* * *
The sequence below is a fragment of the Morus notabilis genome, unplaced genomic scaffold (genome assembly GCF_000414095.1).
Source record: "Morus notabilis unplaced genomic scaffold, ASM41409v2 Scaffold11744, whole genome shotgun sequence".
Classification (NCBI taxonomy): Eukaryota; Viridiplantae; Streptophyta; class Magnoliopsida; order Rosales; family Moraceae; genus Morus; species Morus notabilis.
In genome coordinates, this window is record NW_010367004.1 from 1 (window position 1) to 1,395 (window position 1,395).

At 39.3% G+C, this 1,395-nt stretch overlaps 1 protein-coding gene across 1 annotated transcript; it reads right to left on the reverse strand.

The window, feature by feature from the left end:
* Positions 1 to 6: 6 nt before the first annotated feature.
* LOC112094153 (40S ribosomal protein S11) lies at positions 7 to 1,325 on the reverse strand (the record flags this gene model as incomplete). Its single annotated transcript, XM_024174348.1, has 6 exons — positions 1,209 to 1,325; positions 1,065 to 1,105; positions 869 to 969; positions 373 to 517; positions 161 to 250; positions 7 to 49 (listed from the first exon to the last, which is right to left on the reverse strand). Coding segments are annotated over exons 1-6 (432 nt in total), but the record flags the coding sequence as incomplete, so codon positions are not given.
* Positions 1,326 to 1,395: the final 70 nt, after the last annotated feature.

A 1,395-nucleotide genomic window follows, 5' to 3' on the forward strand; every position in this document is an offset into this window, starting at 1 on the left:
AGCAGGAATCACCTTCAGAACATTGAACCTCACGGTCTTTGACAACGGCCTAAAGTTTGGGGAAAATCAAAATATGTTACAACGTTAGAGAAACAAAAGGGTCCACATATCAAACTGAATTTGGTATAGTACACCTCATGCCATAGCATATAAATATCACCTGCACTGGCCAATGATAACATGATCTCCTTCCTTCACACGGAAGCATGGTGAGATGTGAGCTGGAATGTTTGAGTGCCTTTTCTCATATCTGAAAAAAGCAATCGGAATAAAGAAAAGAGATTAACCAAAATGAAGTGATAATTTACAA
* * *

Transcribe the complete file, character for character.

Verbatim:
The sequence below is a fragment of the Morus notabilis genome, unplaced genomic scaffold (genome assembly GCF_000414095.1).
Source record: "Morus notabilis unplaced genomic scaffold, ASM41409v2 Scaffold11744, whole genome shotgun sequence".
Classification (NCBI taxonomy): Eukaryota; Viridiplantae; Streptophyta; class Magnoliopsida; order Rosales; family Moraceae; genus Morus; species Morus notabilis.
In genome coordinates, this window is record NW_010367004.1 from 1 (window position 1) to 1,395 (window position 1,395).

At 39.3% G+C, this 1,395-nt stretch overlaps 1 protein-coding gene across 1 annotated transcript; it reads right to left on the reverse strand.

The window, feature by feature from the left end:
* Positions 1 to 6: 6 nt before the first annotated feature.
* LOC112094153 (40S ribosomal protein S11) lies at positions 7 to 1,325 on the reverse strand (the record flags this gene model as incomplete). Its single annotated transcript, XM_024174348.1, has 6 exons — positions 1,209 to 1,325; positions 1,065 to 1,105; positions 869 to 969; positions 373 to 517; positions 161 to 250; positions 7 to 49 (listed from the first exon to the last, which is right to left on the reverse strand). Coding segments are annotated over exons 1-6 (432 nt in total), but the record flags the coding sequence as incomplete, so codon positions are not given.
* Positions 1,326 to 1,395: the final 70 nt, after the last annotated feature.

A 1,395-nucleotide genomic window follows, 5' to 3' on the forward strand; every position in this document is an offset into this window, starting at 1 on the left:
AGCAGGAATCACCTTCAGAACATTGAACCTCACGGTCTTTGACAACGGCCTAAAGTTTGGGGAAAATCAAAATATGTTACAACGTTAGAGAAACAAAAGGGTCCACATATCAAACTGAATTTGGTATAGTACACCTCATGCCATAGCATATAAATATCACCTGCACTGGCCAATGATAACATGATCTCCTTCCTTCACACGGAAGCATGGTGAGATGTGAGCTGGAATGTTTGAGTGCCTTTTCTCATATCTGAAAAAAGCAATCGGAATAAAGAAAAGAGATTAACCAAAATGAAGTGATAATTTACAA